What great fines from the Andrea Doria this summer! First the bridge bell founded the wreck site and now to Andrea Doria lifeboats found in Lafitte, viagra sales ailment Louisiana. I can’t wait to hear what’s next!
The following is a detailed account of one man searching for two of the largest Doria artifacts.
My Search for the Andrea Doria Lifeboats*
I am a graduate student at SUNY Maritime. I took an undergraduate American History class as a prerequisite to another graduate class. My teacher a gentleman named Professor Allen assigns a research paper to his students every semester. He is a huge fan of having students uncover hidden history.
He sets his students loose every semester on a variety of topics, pharm some he keeps in the bag such as the Andrea Doria.
Last semester a student named Robert chose the Andrea Doria, cialis specifically the lifeboats. He is from Flemington, NJ, and his town actually hosted the lifeboats for a few years. He remembered seeing photos of them in the local paper. So the research paper he was about to do had a local interest for him. The lifeboats represent an artifact from the Andrea Doria disaster. A requirement for each paper is to choose an artifact and trace its history from inception to present.
I was asked to assist Robert due to my age and experience. I am 41 years old, a veteran of the US Coast Guard for 8 years and the New York City Fire Department for 13 years. I was forced to retire from the FDNY due to lung illness from the 9/11 terrorist attacks. I also worked as a private investigator for a year when I first left the military.
Robert had a line on where the lifeboats may be. He recalled that an Andrea Doria researcher and historian named David Bright who lived near Robert’s home in NJ owned the last two remaining boats. However Davis Bright lived and breathed everything Andrea Doria. Mr. Bright was killed in 2006 while diving on the wreck and his family had left the area. A Google search revealed that there was an EBay auction featuring one of the boats in 2007. We began to follow up on that lead.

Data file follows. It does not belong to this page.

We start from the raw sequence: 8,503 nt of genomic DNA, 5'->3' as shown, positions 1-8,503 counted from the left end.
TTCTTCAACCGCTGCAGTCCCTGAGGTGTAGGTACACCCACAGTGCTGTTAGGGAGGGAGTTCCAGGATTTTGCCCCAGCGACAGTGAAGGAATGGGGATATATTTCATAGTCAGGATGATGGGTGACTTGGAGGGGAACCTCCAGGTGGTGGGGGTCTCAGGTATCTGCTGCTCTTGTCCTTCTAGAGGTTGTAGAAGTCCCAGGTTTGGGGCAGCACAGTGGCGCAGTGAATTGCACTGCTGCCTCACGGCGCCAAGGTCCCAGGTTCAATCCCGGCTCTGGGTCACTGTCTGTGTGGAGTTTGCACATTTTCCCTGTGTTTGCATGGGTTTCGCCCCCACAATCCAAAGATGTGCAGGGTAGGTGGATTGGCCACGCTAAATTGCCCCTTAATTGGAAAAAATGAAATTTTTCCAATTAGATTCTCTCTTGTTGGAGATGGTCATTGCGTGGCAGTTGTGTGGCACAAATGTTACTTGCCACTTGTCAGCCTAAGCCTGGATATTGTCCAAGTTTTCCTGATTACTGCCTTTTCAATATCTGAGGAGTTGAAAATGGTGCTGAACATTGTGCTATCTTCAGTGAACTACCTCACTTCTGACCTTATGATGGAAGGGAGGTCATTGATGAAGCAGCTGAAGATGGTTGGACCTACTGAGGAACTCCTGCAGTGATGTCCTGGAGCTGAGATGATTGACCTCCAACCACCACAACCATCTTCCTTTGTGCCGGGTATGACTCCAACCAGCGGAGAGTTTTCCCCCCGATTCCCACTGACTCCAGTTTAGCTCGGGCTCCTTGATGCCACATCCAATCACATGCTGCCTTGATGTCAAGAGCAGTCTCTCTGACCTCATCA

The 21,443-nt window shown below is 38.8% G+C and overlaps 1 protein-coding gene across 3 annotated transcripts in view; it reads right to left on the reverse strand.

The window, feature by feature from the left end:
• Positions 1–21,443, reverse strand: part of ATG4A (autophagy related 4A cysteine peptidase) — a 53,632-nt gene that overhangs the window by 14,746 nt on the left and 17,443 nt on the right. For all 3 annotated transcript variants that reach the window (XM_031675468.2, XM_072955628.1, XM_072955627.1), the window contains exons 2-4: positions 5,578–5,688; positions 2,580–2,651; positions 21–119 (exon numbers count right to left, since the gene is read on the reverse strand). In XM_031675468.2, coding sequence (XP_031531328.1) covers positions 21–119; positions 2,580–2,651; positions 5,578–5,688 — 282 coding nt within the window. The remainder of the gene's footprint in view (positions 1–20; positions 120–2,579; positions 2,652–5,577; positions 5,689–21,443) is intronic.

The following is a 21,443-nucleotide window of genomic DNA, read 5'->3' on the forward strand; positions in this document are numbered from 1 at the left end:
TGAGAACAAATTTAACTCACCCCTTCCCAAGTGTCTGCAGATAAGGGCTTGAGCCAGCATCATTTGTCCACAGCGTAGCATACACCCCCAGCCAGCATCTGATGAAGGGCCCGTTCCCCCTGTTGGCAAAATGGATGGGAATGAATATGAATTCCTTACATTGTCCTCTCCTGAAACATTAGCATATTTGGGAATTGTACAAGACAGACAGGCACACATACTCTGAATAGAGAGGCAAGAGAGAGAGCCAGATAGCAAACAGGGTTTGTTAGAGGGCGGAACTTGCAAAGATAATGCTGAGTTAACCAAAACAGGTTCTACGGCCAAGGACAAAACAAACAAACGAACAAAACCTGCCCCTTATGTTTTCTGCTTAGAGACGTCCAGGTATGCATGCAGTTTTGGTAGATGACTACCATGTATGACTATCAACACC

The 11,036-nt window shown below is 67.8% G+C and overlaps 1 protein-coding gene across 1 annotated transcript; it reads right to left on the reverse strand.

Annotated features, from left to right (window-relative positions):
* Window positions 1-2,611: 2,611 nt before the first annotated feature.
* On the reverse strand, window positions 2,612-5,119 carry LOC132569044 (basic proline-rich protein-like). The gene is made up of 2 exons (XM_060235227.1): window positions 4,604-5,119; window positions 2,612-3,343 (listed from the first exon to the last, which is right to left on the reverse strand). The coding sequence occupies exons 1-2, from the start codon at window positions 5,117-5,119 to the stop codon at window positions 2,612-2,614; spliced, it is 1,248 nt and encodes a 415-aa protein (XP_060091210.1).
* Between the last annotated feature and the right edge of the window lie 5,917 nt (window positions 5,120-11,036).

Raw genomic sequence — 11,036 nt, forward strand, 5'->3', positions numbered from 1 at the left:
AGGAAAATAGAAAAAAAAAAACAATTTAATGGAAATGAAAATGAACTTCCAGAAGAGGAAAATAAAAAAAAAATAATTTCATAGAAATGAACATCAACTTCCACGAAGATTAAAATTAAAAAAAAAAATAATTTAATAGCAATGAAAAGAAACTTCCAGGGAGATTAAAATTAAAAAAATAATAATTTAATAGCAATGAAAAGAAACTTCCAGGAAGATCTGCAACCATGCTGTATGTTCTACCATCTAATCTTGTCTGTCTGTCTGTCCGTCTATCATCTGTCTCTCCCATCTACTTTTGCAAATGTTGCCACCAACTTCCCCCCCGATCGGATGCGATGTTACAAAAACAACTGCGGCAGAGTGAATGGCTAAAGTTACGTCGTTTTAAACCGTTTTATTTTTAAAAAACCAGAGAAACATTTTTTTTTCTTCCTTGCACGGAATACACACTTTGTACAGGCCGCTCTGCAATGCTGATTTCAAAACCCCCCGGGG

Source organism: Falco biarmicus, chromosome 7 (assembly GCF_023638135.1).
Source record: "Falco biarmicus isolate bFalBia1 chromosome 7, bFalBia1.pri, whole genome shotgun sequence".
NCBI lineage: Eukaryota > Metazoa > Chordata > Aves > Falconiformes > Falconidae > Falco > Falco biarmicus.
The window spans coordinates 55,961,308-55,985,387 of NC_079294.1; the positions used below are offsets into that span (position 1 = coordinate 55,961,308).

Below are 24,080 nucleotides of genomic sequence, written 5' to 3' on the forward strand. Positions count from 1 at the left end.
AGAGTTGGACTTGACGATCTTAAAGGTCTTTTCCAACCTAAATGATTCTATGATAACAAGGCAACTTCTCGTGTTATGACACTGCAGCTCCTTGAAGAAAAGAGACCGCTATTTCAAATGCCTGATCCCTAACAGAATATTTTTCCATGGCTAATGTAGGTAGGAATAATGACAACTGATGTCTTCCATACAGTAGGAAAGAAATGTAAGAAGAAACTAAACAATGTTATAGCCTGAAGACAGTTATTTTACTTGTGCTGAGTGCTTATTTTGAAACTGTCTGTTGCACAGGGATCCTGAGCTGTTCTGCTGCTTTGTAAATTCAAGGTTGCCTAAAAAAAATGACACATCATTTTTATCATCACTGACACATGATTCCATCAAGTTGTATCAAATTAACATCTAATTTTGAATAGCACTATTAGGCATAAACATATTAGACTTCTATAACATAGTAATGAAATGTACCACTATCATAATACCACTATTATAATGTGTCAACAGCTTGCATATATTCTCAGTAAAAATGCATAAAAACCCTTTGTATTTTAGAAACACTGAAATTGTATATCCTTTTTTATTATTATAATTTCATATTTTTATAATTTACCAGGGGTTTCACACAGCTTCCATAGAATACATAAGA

I found an article from the local NJ newspaper from the area. It referenced that Mr. Bright’s widow was forced to auction the boats on EBay because she could not take them with her to her new home. The article included a name and phone number for any interested parties. I immediately called the number and spoke with a nice gentleman. He was asked by the family to store the boats and handle the details of the EBay sale. He stated that the boats went to a buyer in Louisiana who was going to restore the boats for a museum exhibit. He offered a phone number but it was disconnected. He was able to put us in touch with the actual truck driver that delivered the boats.
The driver had a pretty good memory of the event but could not remember the name of the buyer of the name of the town in Louisiana where the boats were delivered to. We spoke several times and each time he remembered a bit more. With internet tools like Google and Google Earth we were able to recreate his trip based on the descriptions of the areas he travelled through. The key piece was that he remembered the he ate at Outback Steakhouse roughly 40 miles from where the boats were delivered. Google led us to Outback at Marreo, Louisiana. From there we were able to deduce that he travelled south to Lafitte, Louisiana.
So we then start calling public officials, boat captains, fishing guides, anyone who might be on the water and notice two boats like this arrive. We got a hit when we spoke to one self described pirate (a descendant of Jean Lafitte) who recalled maybe seeing the boats lying around. Sure enough he called us back the next day stating he had located them, he even sent us digital pictures taken from his phone.
Upon examining the photos we were sure we had struck pay dirt. Confirmation came when as I was sitting in Professor Allen’s office a gentleman named Mark called. He was the actual owner. He had heard through the grapevine from our many phone calls that we were looking for these boats. He was out working on an oil rig and called us as soon as he came ashore.
Mark is an Andrea Doria historian, and completely cooperated with our research effort. He indeed had plans to restore the boats and offer them as a museum exhibit.
However funds and free time have been short since 2007 when he purchased them. Someday we all hope that these boats will be available to the public and maybe even made seaworthy again.
Remark from Pierette: Philip, your investigative skills could match those of Sherlock Holmes!